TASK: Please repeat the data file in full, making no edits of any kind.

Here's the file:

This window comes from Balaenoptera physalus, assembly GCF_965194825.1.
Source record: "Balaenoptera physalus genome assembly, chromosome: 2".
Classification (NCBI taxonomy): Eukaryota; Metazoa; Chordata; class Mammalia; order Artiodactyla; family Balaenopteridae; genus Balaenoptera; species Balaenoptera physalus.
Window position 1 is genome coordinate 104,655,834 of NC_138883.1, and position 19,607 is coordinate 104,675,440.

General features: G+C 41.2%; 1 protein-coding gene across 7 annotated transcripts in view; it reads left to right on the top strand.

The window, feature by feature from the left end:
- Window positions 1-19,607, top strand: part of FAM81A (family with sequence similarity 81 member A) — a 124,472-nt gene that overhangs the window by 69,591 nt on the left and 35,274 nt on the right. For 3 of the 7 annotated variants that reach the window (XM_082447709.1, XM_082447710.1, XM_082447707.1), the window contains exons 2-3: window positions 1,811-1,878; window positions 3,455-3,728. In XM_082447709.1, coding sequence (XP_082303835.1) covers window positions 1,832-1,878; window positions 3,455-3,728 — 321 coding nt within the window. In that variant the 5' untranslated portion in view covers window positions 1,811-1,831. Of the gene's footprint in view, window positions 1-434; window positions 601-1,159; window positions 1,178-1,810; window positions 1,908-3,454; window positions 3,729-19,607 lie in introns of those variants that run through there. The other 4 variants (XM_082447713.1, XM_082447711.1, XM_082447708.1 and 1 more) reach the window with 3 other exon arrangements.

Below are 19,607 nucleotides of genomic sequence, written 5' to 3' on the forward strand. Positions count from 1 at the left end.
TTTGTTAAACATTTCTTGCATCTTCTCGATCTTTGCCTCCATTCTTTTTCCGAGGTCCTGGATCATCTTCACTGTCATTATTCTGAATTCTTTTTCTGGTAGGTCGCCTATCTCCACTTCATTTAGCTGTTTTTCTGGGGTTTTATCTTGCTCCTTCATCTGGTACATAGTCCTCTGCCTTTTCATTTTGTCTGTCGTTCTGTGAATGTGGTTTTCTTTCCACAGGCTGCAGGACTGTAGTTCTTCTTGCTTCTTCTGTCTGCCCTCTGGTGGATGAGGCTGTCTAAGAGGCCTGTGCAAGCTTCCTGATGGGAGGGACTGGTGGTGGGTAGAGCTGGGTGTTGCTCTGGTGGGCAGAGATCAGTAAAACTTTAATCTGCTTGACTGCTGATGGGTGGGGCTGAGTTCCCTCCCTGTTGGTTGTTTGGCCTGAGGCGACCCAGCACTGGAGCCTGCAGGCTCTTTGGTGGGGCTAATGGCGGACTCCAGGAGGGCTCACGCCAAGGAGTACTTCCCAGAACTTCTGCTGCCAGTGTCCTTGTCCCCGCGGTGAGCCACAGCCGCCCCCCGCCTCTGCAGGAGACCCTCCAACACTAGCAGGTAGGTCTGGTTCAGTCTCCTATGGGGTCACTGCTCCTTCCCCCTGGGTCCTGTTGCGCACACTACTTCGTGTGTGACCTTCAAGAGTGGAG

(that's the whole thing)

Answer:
This window comes from Balaenoptera physalus, assembly GCF_965194825.1.
Source record: "Balaenoptera physalus genome assembly, chromosome: 2".
Classification (NCBI taxonomy): Eukaryota; Metazoa; Chordata; class Mammalia; order Artiodactyla; family Balaenopteridae; genus Balaenoptera; species Balaenoptera physalus.
Window position 1 is genome coordinate 104,655,834 of NC_138883.1, and position 19,607 is coordinate 104,675,440.

General features: G+C 41.2%; 1 protein-coding gene across 7 annotated transcripts in view; it reads left to right on the top strand.

The window, feature by feature from the left end:
- Window positions 1-19,607, top strand: part of FAM81A (family with sequence similarity 81 member A) — a 124,472-nt gene that overhangs the window by 69,591 nt on the left and 35,274 nt on the right. For 3 of the 7 annotated variants that reach the window (XM_082447709.1, XM_082447710.1, XM_082447707.1), the window contains exons 2-3: window positions 1,811-1,878; window positions 3,455-3,728. In XM_082447709.1, coding sequence (XP_082303835.1) covers window positions 1,832-1,878; window positions 3,455-3,728 — 321 coding nt within the window. In that variant the 5' untranslated portion in view covers window positions 1,811-1,831. Of the gene's footprint in view, window positions 1-434; window positions 601-1,159; window positions 1,178-1,810; window positions 1,908-3,454; window positions 3,729-19,607 lie in introns of those variants that run through there. The other 4 variants (XM_082447713.1, XM_082447711.1, XM_082447708.1 and 1 more) reach the window with 3 other exon arrangements.

Below are 19,607 nucleotides of genomic sequence, written 5' to 3' on the forward strand. Positions count from 1 at the left end.
TTTGTTAAACATTTCTTGCATCTTCTCGATCTTTGCCTCCATTCTTTTTCCGAGGTCCTGGATCATCTTCACTGTCATTATTCTGAATTCTTTTTCTGGTAGGTCGCCTATCTCCACTTCATTTAGCTGTTTTTCTGGGGTTTTATCTTGCTCCTTCATCTGGTACATAGTCCTCTGCCTTTTCATTTTGTCTGTCGTTCTGTGAATGTGGTTTTCTTTCCACAGGCTGCAGGACTGTAGTTCTTCTTGCTTCTTCTGTCTGCCCTCTGGTGGATGAGGCTGTCTAAGAGGCCTGTGCAAGCTTCCTGATGGGAGGGACTGGTGGTGGGTAGAGCTGGGTGTTGCTCTGGTGGGCAGAGATCAGTAAAACTTTAATCTGCTTGACTGCTGATGGGTGGGGCTGAGTTCCCTCCCTGTTGGTTGTTTGGCCTGAGGCGACCCAGCACTGGAGCCTGCAGGCTCTTTGGTGGGGCTAATGGCGGACTCCAGGAGGGCTCACGCCAAGGAGTACTTCCCAGAACTTCTGCTGCCAGTGTCCTTGTCCCCGCGGTGAGCCACAGCCGCCCCCCGCCTCTGCAGGAGACCCTCCAACACTAGCAGGTAGGTCTGGTTCAGTCTCCTATGGGGTCACTGCTCCTTCCCCCTGGGTCCTGTTGCGCACACTACTTCGTGTGTGACCTTCAAGAGTGGAG